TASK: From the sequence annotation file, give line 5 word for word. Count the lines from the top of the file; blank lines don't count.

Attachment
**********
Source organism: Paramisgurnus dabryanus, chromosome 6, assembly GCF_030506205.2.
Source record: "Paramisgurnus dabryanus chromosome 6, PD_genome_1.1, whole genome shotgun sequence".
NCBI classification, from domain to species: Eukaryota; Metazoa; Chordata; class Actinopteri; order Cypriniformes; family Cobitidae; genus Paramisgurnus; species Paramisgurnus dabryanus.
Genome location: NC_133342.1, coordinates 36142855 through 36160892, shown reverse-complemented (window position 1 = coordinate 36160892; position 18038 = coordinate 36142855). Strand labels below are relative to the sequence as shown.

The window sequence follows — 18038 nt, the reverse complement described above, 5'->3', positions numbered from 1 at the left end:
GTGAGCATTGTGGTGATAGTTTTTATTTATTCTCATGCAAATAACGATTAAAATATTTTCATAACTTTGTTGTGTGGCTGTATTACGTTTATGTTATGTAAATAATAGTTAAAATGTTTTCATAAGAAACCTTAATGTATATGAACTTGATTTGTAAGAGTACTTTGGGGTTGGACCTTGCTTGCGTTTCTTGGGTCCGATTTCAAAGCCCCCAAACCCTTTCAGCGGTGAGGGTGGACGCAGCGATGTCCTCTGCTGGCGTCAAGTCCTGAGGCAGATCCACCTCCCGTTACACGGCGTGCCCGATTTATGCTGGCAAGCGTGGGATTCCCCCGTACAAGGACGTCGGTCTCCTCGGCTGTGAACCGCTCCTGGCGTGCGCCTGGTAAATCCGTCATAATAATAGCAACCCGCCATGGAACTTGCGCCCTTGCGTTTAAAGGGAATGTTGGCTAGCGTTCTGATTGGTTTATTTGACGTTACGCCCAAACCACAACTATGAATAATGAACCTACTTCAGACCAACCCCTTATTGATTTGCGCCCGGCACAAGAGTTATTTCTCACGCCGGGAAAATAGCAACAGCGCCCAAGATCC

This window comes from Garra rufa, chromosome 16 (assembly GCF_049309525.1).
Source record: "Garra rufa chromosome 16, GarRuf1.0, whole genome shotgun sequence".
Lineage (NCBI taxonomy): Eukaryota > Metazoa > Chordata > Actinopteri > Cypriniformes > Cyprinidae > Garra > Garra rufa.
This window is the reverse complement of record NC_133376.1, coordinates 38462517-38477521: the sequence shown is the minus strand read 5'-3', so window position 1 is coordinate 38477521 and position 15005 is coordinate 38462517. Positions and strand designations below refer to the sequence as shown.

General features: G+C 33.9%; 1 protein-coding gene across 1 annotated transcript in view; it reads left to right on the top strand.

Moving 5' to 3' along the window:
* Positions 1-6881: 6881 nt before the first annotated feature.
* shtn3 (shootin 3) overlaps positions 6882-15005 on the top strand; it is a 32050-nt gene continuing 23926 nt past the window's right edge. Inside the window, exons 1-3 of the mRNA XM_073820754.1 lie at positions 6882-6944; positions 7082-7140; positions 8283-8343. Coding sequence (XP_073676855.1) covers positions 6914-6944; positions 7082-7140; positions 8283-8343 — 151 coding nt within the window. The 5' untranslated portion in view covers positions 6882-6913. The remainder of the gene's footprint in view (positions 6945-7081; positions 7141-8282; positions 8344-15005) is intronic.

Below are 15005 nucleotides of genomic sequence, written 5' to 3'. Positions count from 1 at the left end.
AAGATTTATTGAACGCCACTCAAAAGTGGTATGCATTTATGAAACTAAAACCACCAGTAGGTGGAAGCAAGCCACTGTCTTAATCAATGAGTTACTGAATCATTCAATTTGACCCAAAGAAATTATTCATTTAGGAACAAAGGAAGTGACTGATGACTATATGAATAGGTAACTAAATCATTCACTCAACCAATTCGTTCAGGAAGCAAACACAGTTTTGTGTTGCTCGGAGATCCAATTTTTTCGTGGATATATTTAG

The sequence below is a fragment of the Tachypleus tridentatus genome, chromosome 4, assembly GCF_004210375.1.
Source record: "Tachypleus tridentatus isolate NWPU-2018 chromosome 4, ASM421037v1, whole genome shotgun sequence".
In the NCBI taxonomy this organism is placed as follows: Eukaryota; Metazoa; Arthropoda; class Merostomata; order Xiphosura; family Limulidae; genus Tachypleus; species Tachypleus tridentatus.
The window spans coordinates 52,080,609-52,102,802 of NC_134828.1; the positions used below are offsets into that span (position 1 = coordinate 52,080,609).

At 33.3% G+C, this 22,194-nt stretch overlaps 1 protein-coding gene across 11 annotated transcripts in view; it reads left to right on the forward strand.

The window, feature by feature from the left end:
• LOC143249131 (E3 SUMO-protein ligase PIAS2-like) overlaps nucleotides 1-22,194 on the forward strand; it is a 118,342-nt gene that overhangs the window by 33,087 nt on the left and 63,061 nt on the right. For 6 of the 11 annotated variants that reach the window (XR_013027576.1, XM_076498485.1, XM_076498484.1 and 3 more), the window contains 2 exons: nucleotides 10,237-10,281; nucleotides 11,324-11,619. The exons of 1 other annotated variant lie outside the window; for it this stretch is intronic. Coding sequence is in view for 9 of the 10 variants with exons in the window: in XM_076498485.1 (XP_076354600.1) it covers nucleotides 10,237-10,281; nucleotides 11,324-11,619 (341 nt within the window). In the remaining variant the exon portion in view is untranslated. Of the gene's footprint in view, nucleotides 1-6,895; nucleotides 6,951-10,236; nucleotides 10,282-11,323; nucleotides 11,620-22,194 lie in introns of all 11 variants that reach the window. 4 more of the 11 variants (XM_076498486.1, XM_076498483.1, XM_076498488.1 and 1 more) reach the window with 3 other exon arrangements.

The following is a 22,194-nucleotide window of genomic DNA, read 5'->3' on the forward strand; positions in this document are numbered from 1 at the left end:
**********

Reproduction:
The window sequence follows — 18038 nt, the reverse complement described above, 5'->3', positions numbered from 1 at the left end: